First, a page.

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Wanna work in the games industry?

UK developers are desperate for new talent - but only with the right skills...

'Creating a video game' has to be one of the coolest things anyone could have on their CV.

The UK has an incredibly rich history of doing just that. From Lionhead (Fable, Black & White) to Rockstar (GTA); Codemasters (GRID, DIRT) to Sports Interactive (Football Manager) and beyond, our wee isle produces an amazing array of classic games.

We are a hotbed of creative talent - one without equal around the world. And yet, the UK games industry is in crisis.

Despite the recession, it's still a heavy recruiter. Only problem is, not enough people have got the correct skills.

Research from video games development industry body TIGA shows that 43 per cent of game developers find it difficult to fill vacancies - due to applicants not having the knowledge they need.

Whether its dud university courses or a hotchpotch of self-learned skills, the fact is that most of you lot looking for your dream job simply don't have the right keys to open the door on a flourishing career in games design.

"Vacancies for programmers, designers, managers and project managers are particularly hard to fill, reveals TIGA CEO Richard Wilson.

"However, games businesses are ameliorating the problem by adopting new recruitment methods, outsourcing work, making internal promotions and redefining job roles."

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TIGA works with open learning company Train2Game to ensure that those looking to get into the games industry can pick up the right skills from home - and don't waste thousands of pounds on fancy degrees that leave graduates unemployable.

Philip Oliver, CEO of Blitz Studios - which makes titles such as Dead To Rights: Retribution - adds: "Skill shortages remain a challenge for the UK video games sector. Skill shortages effectively increase the workload on existing development staff and can restrict future business opportunities and growth.

"However, the UK games industry is making real progress in addressing the problem. TIGA and its members are creating links between developers and educational providers and so are continually improving the quality of games courses in the UK."

TIGA backs a number of computer and sciences degrees at universities - including those at Abertay in Scotland, which promises to produce many of tomorrow's Dan Housers and Peter Molyneuxs.

But if you've always dreamed of getting into the games industry - yet can't afford to drop our of work for three years, what's the answer?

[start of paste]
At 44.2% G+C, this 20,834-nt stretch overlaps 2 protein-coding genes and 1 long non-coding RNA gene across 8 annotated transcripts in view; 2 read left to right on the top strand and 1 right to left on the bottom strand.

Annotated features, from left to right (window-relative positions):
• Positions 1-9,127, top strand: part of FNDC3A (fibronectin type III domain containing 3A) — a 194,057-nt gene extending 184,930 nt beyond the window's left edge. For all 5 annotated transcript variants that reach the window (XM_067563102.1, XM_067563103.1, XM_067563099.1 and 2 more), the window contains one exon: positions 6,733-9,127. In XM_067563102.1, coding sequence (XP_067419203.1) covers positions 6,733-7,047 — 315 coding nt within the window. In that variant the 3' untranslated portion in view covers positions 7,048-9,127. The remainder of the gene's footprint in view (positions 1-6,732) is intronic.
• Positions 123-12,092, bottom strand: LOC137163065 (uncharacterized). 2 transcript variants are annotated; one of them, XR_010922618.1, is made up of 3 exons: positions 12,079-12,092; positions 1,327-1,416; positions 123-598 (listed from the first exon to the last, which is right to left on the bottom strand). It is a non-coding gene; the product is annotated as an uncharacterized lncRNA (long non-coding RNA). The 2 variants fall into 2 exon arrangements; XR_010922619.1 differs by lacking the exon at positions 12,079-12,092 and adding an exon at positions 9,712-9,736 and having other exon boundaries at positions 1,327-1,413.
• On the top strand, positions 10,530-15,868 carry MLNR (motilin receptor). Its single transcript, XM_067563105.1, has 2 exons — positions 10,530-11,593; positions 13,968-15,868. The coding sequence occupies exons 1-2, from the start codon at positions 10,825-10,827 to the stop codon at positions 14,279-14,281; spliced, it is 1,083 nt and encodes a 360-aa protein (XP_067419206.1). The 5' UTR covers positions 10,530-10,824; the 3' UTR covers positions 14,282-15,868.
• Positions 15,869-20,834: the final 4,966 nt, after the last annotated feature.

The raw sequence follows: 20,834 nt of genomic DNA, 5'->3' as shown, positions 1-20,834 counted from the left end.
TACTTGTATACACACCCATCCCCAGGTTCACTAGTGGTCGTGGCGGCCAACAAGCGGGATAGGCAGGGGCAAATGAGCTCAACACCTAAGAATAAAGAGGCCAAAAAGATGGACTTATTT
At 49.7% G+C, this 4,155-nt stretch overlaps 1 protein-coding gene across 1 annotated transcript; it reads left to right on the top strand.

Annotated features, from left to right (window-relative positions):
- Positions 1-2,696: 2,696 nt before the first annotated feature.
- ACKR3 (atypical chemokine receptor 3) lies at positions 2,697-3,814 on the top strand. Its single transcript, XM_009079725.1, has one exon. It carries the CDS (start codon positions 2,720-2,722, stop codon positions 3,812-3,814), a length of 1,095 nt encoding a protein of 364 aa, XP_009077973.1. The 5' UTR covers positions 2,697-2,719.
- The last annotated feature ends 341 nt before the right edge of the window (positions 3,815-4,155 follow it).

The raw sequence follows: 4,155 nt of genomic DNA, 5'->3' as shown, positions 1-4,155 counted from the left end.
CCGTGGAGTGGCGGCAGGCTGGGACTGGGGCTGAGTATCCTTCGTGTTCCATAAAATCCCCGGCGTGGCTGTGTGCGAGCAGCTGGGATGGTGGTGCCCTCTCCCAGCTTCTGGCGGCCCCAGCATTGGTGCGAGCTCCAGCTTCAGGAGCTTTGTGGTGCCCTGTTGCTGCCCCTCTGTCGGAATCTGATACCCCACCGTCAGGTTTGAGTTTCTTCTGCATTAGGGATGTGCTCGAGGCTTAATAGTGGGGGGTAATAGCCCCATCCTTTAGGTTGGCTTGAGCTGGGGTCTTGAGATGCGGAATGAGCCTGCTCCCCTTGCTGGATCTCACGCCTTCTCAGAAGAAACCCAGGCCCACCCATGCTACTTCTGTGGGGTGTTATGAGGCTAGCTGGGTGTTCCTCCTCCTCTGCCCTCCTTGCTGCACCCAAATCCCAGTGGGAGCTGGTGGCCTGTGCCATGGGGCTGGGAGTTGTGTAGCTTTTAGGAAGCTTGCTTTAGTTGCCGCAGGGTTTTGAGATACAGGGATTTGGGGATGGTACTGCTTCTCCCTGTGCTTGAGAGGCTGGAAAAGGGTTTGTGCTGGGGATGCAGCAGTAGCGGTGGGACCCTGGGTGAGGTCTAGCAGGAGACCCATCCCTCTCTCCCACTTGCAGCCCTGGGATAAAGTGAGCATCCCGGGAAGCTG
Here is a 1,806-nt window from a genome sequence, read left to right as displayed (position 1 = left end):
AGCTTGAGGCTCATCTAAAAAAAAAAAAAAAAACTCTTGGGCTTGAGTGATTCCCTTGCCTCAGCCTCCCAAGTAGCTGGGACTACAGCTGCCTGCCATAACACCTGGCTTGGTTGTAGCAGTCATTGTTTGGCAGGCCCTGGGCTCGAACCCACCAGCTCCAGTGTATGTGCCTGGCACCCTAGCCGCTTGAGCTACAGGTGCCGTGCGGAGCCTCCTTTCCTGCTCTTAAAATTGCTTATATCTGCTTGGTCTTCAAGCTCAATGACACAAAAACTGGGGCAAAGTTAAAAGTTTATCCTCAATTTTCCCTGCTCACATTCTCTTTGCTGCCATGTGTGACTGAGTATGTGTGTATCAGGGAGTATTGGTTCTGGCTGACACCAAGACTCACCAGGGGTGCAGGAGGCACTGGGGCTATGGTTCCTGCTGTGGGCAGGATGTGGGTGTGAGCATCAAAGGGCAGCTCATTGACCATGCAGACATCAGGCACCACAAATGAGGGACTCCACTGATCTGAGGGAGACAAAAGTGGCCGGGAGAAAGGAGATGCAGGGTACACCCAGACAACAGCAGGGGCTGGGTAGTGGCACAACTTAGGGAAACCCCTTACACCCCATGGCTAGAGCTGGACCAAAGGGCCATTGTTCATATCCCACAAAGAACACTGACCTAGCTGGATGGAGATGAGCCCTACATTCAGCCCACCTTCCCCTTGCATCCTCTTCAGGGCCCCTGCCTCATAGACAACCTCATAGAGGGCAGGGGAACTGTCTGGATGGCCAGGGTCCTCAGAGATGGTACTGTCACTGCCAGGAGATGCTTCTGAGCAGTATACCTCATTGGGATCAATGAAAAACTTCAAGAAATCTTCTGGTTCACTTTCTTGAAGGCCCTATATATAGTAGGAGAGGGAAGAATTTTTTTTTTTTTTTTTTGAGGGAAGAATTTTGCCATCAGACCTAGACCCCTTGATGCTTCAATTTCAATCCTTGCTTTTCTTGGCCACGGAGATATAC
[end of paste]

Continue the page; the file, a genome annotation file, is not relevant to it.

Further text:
Train2Game offers an Open University-style approach to learning key skills - and has already enjoyed some proven success.

Train2Game Course Director Tony Bickley explains: "Companies involved in an industry as dynamic and fast-moving as game development clearly need a steady flow of talented new recruits to ensure they can keep up with the competition.

"The results of our survey highlight the need for aspiring game developers to demonstrate a good level of knowledge and expertise in their chosen field, in order to help fill the perceived skills gap and really make an impression on potential employers."

The firm's Games Design, Games Developer and Games Artist & Animator courses are all TIGA-backed - and have won praise from various industry luminaries. Not only that, but the courses have been picked up at various universities - as a benchmark of what studios need their new intake to learn.

The University of Bedfordshire's Head of Department of Computer Science and Technology Professor Carsten Maple adds: "Our extensive evaluation of the Train2Game course content demonstrates its significant value in providing the skills and knowledge necessary to progress in the gaming industry.

"We're looking forward to welcoming applications from Train2Game graduates and we're sure that other universities will follow suit."

Anyone with an interest in the health of the UK games industry will be cheered to see universities wake up to the skills problem - and move to improve their teaching.

But for those individuals looking to learn from home, the opportunity has never been better.

The future of the UK video games industry may well reside in would-be developer's bedrooms - where they can not only get stuck into the PlayStation, but learn how to create for it, too.